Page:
Jazz Obliterate The Warriors On Historic Night
The final score was nowhere near indicative of the feel of the game, as the Jazz led by nine points after 12 minutes, 30 at the half, and 36 heading into the fourth quarter.
Donovan Mithell led the Jazz with 23 points, while the team once again hit at least 20 three-pointers to coast to an easy victory.
The Jazz Are The Best Team In Basketball
It’s always dangerous to make sweeping statements like this, but the Jazz are the best team in basketball right now. Truthfully it might not be close.
The Jazz have the league’s longest winning streak and owned the third-best offensive rating entering the night and the second-best defensive rating.
Then, they scored 127 points against the Warriors including a 77 point first half, while allowing just 108 points from Golden State. all night
They might not be the best team by season’s end, and the Los Angeles Lakers will remain the champions until they are dethroned, but nobody in the NBA is playing better than the Jazz.
Included in the win streak are road wins over the Milwaukee Bucks and Denver Nuggets, and blowout wins over Golden State, New Orleans, Atlanta, and Cleveland. None of those teams they blew out are world-beaters, but it’s hard to decimate opponents at any point in the season and the Jazz are doing it more often than not of late.
The Jazz opened the game on a 14-0 run and a perfect 5-5 from the field. The Warriors worked themselves back into the game but still gave up 39 points in the first quarter thanks to eight made three-pointers by the Jazz.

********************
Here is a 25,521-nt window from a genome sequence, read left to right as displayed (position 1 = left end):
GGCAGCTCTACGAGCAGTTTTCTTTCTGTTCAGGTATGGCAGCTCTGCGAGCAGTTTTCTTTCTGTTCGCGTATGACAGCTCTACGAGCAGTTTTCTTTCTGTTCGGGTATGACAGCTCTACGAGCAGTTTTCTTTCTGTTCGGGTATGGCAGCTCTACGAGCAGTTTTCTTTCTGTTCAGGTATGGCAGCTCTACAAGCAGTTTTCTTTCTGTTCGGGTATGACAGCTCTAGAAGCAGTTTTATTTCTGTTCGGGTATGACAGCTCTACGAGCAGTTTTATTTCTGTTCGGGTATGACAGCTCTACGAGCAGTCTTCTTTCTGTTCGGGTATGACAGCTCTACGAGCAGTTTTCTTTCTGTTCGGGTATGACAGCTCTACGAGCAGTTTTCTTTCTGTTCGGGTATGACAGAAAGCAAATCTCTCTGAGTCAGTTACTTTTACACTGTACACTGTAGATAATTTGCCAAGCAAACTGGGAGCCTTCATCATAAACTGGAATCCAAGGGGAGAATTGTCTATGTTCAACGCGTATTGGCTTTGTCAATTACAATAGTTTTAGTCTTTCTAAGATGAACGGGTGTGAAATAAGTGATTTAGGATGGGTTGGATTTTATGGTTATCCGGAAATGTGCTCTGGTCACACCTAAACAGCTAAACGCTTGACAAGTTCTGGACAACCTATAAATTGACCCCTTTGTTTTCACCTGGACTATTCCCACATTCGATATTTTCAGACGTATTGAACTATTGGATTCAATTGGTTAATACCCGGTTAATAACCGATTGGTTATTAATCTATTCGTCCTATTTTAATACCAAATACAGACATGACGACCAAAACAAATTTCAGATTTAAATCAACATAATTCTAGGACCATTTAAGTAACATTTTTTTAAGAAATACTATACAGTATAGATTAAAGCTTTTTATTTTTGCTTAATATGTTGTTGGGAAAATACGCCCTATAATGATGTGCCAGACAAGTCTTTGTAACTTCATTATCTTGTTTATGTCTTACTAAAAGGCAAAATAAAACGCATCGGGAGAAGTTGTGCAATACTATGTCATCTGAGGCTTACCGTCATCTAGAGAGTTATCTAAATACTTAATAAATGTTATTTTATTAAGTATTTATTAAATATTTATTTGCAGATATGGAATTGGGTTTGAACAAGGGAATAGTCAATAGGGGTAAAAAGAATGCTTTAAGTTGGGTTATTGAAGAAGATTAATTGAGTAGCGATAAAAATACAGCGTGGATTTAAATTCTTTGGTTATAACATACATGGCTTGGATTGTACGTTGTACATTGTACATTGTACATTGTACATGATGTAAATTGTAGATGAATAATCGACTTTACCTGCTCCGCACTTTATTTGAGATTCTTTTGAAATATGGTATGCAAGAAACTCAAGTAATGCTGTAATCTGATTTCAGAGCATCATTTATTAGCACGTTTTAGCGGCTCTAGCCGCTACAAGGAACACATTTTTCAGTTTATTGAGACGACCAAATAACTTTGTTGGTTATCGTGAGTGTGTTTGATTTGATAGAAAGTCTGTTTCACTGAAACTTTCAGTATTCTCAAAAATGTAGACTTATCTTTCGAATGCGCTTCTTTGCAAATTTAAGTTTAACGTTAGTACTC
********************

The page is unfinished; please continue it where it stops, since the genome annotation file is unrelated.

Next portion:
To open the second, Golden State tried to pressure the Jazz high on the floor defensively to prevent them from getting open looks from three, and the Jazz scored 38 points, even though they only made four threes in the second period.
Without the long rebounds that come from Jazz missed threes, Golden State couldn’t get out and run and were held to just 17 second quarter points.
Mitchell has evolved into one of the games truly great scorers and is averaging 26 points per game during the Jazz streak, while Mike Conley continues to look like the best player in NBA history never to make an All-Star.
Conley scored 17 points in just 26 minutes for the Jazz and the Jazz outscored the Warriors by a staggering 40 points while he was on the floor.
“I really loved how aggressively he came out tonight,” Snyder said of Conley. “I thought he set a tone early with his aggressiveness shooting the ball, and we want to take what the defense gives us. He’s done a great job, he and Donovan both.”
The team will have mediocre stretches this year, and injuries and the league’s COVID-19 protocol tracing will hurt every team in the NBA at one point or another. But right now, the Jazz just have too many weapons to beat their opponents and nobody else in the league has been able to keep up.